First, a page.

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In other areas there’s low awareness of dietary risks, such as the overreliance on MSG and salt, usually in the form of fish sauce and soy sauce, two very popular ingredients in Vietnamese food. Sugar, however, is the more recent trend. Companies were able to influence nutritional recommendations for decades, by focusing on fat rather than sugar as a source of health complications. So Vietnamese have added sweeteners to their food and drink without a second thought. Go to a cafe, and the waiter will automatically put sugar in an order of coffee or mango juice unless the customer says otherwise. In nearby Indonesia citizens like to joke that they have their sugar with some tea, rather than have tea with sugar. Something similar could be said of Vietnam.

People have many choices

Companies like Pepsi and McDonald’s have tried to put the focus on exercise, rather than diet, for good health. Naturally active lifestyles are decreasing in Vietnam, as people move from the countryside to the cities, and from hard labor to office jobs. Citizens often get on their motorbikes to drive just one block, and walking in the cities, with 100-degree weather and few sidewalks, is hard. On top of that, citizens use new Uber-like services to have drinks or meals delivered. Researchers agree exercise and diet are both important, but the latter has a bigger impact on health.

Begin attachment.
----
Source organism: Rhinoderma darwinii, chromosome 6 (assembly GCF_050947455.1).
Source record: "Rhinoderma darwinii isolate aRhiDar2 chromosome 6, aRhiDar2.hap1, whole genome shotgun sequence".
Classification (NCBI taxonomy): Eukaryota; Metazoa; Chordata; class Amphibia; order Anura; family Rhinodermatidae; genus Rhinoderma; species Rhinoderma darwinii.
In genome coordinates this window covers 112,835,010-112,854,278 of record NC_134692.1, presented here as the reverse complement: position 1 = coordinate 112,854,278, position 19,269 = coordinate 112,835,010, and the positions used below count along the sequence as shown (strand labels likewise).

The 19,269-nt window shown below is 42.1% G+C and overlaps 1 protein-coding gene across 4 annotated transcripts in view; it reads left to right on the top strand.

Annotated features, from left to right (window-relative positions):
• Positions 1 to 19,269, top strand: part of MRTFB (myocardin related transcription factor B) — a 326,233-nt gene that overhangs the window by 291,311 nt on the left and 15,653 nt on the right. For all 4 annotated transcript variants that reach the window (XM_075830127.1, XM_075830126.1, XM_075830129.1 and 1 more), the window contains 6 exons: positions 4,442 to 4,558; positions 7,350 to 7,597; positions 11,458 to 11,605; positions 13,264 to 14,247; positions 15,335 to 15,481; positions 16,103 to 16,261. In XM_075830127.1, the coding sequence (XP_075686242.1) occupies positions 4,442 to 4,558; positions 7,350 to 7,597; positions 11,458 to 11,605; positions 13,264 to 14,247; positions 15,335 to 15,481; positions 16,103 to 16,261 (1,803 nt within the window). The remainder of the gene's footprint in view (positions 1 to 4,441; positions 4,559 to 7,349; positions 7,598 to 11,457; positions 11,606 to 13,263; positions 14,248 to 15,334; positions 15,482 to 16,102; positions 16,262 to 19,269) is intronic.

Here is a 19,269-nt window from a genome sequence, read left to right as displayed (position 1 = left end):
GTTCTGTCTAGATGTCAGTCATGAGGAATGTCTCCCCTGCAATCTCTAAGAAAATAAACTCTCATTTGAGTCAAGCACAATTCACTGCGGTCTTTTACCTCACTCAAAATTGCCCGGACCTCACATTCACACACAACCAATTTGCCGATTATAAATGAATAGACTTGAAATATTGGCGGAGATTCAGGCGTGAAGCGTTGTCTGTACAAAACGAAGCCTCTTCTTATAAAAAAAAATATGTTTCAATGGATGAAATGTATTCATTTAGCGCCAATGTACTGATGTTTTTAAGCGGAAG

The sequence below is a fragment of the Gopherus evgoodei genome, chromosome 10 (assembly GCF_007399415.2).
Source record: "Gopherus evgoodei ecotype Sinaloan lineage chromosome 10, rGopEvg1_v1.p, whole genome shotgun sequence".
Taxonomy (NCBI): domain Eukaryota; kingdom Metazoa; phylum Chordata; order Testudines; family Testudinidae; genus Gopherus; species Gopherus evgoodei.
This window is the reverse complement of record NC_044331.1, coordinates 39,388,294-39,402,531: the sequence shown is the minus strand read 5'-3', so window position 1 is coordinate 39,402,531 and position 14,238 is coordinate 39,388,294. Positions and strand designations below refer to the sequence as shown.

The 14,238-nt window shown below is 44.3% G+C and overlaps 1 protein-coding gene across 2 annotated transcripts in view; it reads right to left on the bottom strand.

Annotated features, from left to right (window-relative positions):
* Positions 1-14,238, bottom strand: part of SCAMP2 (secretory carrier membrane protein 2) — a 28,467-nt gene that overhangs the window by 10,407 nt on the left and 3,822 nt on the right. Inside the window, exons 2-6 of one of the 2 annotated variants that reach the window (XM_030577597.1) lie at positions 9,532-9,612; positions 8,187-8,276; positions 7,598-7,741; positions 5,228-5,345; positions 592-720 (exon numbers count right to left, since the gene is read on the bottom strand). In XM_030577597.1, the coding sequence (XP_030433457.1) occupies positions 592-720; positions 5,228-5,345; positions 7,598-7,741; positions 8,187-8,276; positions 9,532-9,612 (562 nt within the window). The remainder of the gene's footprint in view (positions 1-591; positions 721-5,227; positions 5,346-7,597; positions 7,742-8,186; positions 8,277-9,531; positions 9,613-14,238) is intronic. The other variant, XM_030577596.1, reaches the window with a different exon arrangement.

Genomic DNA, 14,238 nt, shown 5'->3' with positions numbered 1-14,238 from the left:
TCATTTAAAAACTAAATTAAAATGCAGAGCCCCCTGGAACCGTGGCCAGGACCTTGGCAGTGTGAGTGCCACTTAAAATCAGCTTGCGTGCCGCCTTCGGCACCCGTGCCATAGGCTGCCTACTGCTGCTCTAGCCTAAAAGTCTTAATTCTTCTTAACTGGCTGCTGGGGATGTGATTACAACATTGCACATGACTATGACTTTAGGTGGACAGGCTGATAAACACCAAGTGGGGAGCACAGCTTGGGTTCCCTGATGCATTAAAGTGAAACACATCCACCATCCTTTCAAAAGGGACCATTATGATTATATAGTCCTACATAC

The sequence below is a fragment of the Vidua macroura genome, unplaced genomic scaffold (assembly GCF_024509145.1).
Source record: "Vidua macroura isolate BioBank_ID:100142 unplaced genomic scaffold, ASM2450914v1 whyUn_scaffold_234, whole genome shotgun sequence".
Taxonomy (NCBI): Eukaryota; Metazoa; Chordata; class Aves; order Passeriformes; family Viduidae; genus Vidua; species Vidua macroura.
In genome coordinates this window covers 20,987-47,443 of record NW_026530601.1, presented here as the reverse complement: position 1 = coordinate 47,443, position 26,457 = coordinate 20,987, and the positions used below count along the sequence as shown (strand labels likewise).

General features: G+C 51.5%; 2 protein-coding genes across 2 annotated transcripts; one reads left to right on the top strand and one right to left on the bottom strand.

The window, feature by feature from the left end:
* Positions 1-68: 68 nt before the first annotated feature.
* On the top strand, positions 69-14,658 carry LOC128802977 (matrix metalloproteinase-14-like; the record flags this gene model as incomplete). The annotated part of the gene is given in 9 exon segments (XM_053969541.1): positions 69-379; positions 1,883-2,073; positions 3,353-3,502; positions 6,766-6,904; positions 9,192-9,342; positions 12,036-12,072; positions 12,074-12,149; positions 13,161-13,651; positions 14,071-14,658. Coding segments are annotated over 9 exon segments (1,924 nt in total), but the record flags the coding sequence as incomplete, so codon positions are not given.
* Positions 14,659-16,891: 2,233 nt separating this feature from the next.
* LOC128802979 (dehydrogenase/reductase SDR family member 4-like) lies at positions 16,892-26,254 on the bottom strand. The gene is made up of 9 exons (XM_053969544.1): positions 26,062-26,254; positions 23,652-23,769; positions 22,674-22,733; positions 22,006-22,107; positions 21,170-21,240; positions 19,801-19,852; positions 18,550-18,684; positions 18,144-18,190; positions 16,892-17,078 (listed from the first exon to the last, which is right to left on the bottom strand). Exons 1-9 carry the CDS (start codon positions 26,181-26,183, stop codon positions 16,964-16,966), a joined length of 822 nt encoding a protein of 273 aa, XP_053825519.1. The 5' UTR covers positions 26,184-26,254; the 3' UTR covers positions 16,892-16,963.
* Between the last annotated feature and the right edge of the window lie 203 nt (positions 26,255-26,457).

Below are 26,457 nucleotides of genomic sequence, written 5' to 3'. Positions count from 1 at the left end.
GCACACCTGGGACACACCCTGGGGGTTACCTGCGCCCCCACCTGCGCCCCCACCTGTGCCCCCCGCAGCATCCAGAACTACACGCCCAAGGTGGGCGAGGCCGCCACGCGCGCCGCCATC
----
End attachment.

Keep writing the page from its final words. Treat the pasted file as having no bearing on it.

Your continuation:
“Vietnamese consumers care about their health more than ever,” Louise Hawley, managing director of Nielsen Vietnam, said.

Vietnamese, Citizens, Food
Vietnamese citizens are increasingly replacing their fruit with juice, not realizing that all the added sugar contained in juices could outweigh health benefits. (H. Nguyen/VOA) VOA

That makes awareness all the more important. It is one thing to eat unhealthful food, while not caring about the effects. It is quite another thing to eat unhealthful food, however, because one thinks it’s nutritional.

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The growing health concern in Vietnam has to do with not just nutrition, but also air pollution, water quality, and clean supply chains. A Nielsen survey showed health became the top concern of Vietnamese citizens in the second quarter, surpassing job security, cost of living, and work-life balance. “With the current situation relating to pollution and increased consumer awareness,” Hawley said, “health is expected to continue to be a top concern of Vietnamese consumers in the third quarter of 2019.” (VOA)